The world’s oceans are a global commons that provide a wealth of services vital to human and societal wellbeing. As global demands on these services increase, and pressure grows from multiple threats such as climate change, pollution, and resource extraction, we examine some of the tools and approaches that may prove useful in designing a sustainable future for our oceans.
The lecture will introduce the work of the Oxford Martin Programme on Sustainable Oceans and the novel approach it is taking to management of the oceans.
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The lecture will be live streamed on YouTube
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About the speakers
Dr Richard Bailey is an Associate Professor in the School of Geography and the Environment, and Tutorial Fellow, and Dean, at St Catherine's College; he is also a Senior Research Fellow at the Institute for New Economic Thinking (Oxford) and member of the Oxford Biodiversity Institute. He started off academically in geoscience, and moved in to applied physics as a post-graduate at University of London. He has previously held academic positions in Royal Holloway University of London, St John's College and the Research Laboratory for Archaeology and the History of Art (University of Oxford).
Richard's current research interests are in the dynamics of natural environmental systems and in human-environment interactions, and the central themes that connect these interests are ‘sustainability’ and ‘resilience’. He uses both theoretical (analytical and numerical modelling) and empirical data analyses and is currently heavily involved in building a ‘while-system’ simulator for the development of new approaches to ocean fisheries management. He works closely with a range of governmental/non-governmental/commercial sector organizations, mostly in the EU and US.
Professor Catherine Redgwell is Co-Director of Oxford Geo-engineering Programme at the Oxford Martin School; Co-Director on the Oxford Martin Programme on Sustainable Oceans; Chichele Professor of Public International Law and fellow of All Souls College.
Her research interests fall broadly within the public international field, including international energy law, law of the sea, and international environmental law. She has co-authored two leading texts on international environmental law, Birnie, Boyle and Redgwell, International Law & the Environment (OUP, 3rd edn, 2009) and Bowman, Davies and Redgwell, Lyster’s International Wildlife Law (CUP, 2nd edn, 2010). In the energy field she has published widely including as co-editor and contributing author on international energy law in Energy Law in Europe (OUP, 3rd edn, forthcoming 2016).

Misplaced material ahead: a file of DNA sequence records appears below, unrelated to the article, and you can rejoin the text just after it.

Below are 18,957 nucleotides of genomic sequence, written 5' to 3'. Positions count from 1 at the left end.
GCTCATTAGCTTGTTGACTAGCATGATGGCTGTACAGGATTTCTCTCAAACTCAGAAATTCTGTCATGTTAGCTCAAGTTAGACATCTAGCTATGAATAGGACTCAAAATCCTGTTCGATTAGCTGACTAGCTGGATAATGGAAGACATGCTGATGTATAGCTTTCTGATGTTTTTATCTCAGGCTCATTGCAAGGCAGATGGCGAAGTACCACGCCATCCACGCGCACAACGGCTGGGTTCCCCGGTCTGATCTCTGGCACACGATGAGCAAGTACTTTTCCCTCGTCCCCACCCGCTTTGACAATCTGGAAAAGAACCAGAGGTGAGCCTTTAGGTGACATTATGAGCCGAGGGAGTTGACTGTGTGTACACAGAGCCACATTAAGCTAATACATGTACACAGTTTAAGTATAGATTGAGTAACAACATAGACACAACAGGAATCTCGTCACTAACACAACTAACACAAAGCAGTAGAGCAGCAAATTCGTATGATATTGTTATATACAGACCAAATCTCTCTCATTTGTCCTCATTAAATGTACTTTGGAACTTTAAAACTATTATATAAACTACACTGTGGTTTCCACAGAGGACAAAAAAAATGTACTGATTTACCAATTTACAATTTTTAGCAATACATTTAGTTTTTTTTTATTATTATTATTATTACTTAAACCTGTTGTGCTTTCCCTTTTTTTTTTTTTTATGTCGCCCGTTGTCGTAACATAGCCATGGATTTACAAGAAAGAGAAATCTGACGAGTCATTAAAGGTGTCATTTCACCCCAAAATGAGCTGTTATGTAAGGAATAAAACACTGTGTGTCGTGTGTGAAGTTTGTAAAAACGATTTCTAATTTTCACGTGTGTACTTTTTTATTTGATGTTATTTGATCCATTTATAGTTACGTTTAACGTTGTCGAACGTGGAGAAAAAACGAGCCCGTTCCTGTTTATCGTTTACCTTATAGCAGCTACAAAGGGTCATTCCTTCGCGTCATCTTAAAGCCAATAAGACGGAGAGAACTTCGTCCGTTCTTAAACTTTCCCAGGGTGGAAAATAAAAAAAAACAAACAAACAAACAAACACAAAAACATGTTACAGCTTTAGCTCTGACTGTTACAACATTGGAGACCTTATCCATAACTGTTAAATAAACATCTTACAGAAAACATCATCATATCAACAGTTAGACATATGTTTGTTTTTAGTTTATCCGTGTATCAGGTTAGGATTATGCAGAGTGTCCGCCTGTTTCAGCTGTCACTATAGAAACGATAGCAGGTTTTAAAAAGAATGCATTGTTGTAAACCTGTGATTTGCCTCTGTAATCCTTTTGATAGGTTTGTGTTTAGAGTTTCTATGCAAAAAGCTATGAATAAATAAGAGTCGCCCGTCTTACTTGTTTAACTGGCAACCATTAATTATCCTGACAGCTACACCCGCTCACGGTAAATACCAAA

Catherine’s current affiliations include membership of the Academic Advisory Group of the Section on Energy, Environment, Natural Resources and Infrastructure Law of the International Bar Association, the Council of the British Branch of the International Law Association, and of the Public International Law Advisory Board of the British Institute of International and Comparative Law. She is joint general editor of the British Yearbook of International Law and joint editor of the Oxford Monographs in International Law series (OUP), having previously served as joint general editor and chair of the editorial board of the International and Comparative Law Quarterly (2006-20012).
Before (re)joining the Oxford Faculty, she held the chair in Public International Law at University College London (2004-2013), having previously held the position of Reader in Public International Law and Yamani Fellow at St Peter’s College (1999-2003). She has also previously held positions at the Universities of Nottingham and Manchester.
Professor Alex Rogers is Co-Director of the Oxford Martin Programme on Sustainable Oceans; a Professor of Conservation Biology at the Department of Zoology and a Fellow of Somerville College, University of Oxford. He obtained his first degree in Marine Biology at the University of Liverpool and a PhD in the genetics and taxonomy of marine invertebrates also at Liverpool. In his early career Alex held Research Fellowships at the Marine Biological Association, Plymouth and at the University of Southampton’s National Oceanography Centre. Since then he has lead the Core Programme on Biodiversity at British Antarctic Survey and then moved to the Institute of Zoology, Zoological Society of London, where he became a reader in marine ecology.
Alex has worked for a number of governmental, non-governmental and intergovernmental organisations during his career advising on aspects of human impacts on the marine environment including the Global Legislators Organisation for a Balanced Environment (GLOBE), the International Seabed Authority (ISA), the UN Division of Ocean and Law of the Sea, Greenpeace, World Wildlife Fund for Nature, International Union for Conservation of Nature (IUCN), and, most recently, the Global Ocean Commission (GOC). Alex is also the Scientific Director of the International Programme on State of the Ocean (IPSO) and Director of the Oxford India Centre for Sustainable Development..
Current research projects are focused on the ecology and evolution of deep-sea ecosystems and shallow water coral reefs and human impacts on them.